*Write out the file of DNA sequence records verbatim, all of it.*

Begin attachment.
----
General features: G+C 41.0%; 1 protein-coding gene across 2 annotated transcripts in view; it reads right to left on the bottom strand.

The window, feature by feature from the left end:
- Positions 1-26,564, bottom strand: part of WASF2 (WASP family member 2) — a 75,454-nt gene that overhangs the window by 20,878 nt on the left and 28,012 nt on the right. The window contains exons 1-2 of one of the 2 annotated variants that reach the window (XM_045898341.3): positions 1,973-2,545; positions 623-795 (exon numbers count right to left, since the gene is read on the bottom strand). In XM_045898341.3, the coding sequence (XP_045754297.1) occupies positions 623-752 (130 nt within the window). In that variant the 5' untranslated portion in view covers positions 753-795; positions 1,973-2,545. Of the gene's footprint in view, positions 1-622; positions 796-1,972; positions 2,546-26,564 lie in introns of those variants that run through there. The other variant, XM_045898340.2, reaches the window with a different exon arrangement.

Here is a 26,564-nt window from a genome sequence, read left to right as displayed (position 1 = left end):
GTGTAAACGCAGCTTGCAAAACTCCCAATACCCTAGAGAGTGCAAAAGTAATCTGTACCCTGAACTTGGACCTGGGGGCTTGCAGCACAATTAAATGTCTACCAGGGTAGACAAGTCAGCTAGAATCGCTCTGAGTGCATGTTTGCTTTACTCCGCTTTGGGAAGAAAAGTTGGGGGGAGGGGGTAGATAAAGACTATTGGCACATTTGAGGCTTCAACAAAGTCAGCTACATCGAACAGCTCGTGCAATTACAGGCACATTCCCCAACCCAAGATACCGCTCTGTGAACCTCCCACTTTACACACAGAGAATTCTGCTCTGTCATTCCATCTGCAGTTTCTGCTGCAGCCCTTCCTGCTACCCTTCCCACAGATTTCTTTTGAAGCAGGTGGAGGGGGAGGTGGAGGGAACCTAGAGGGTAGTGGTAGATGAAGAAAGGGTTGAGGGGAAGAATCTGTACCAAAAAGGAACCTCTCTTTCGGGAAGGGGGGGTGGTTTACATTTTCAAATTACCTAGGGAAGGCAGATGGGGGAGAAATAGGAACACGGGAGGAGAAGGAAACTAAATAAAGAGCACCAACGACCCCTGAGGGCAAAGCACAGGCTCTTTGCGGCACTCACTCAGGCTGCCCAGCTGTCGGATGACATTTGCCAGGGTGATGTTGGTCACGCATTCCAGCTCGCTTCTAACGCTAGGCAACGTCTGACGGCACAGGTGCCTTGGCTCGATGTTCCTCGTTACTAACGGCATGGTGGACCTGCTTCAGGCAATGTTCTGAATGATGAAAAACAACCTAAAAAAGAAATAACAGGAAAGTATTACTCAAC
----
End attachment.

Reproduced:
General features: G+C 41.0%; 1 protein-coding gene across 2 annotated transcripts in view; it reads right to left on the bottom strand.

The window, feature by feature from the left end:
- Positions 1-26,564, bottom strand: part of WASF2 (WASP family member 2) — a 75,454-nt gene that overhangs the window by 20,878 nt on the left and 28,012 nt on the right. The window contains exons 1-2 of one of the 2 annotated variants that reach the window (XM_045898341.3): positions 1,973-2,545; positions 623-795 (exon numbers count right to left, since the gene is read on the bottom strand). In XM_045898341.3, the coding sequence (XP_045754297.1) occupies positions 623-752 (130 nt within the window). In that variant the 5' untranslated portion in view covers positions 753-795; positions 1,973-2,545. Of the gene's footprint in view, positions 1-622; positions 796-1,972; positions 2,546-26,564 lie in introns of those variants that run through there. The other variant, XM_045898340.2, reaches the window with a different exon arrangement.

Here is a 26,564-nt window from a genome sequence, read left to right as displayed (position 1 = left end):
GTGTAAACGCAGCTTGCAAAACTCCCAATACCCTAGAGAGTGCAAAAGTAATCTGTACCCTGAACTTGGACCTGGGGGCTTGCAGCACAATTAAATGTCTACCAGGGTAGACAAGTCAGCTAGAATCGCTCTGAGTGCATGTTTGCTTTACTCCGCTTTGGGAAGAAAAGTTGGGGGGAGGGGGTAGATAAAGACTATTGGCACATTTGAGGCTTCAACAAAGTCAGCTACATCGAACAGCTCGTGCAATTACAGGCACATTCCCCAACCCAAGATACCGCTCTGTGAACCTCCCACTTTACACACAGAGAATTCTGCTCTGTCATTCCATCTGCAGTTTCTGCTGCAGCCCTTCCTGCTACCCTTCCCACAGATTTCTTTTGAAGCAGGTGGAGGGGGAGGTGGAGGGAACCTAGAGGGTAGTGGTAGATGAAGAAAGGGTTGAGGGGAAGAATCTGTACCAAAAAGGAACCTCTCTTTCGGGAAGGGGGGGTGGTTTACATTTTCAAATTACCTAGGGAAGGCAGATGGGGGAGAAATAGGAACACGGGAGGAGAAGGAAACTAAATAAAGAGCACCAACGACCCCTGAGGGCAAAGCACAGGCTCTTTGCGGCACTCACTCAGGCTGCCCAGCTGTCGGATGACATTTGCCAGGGTGATGTTGGTCACGCATTCCAGCTCGCTTCTAACGCTAGGCAACGTCTGACGGCACAGGTGCCTTGGCTCGATGTTCCTCGTTACTAACGGCATGGTGGACCTGCTTCAGGCAATGTTCTGAATGATGAAAAACAACCTAAAAAAGAAATAACAGGAAAGTATTACTCAAC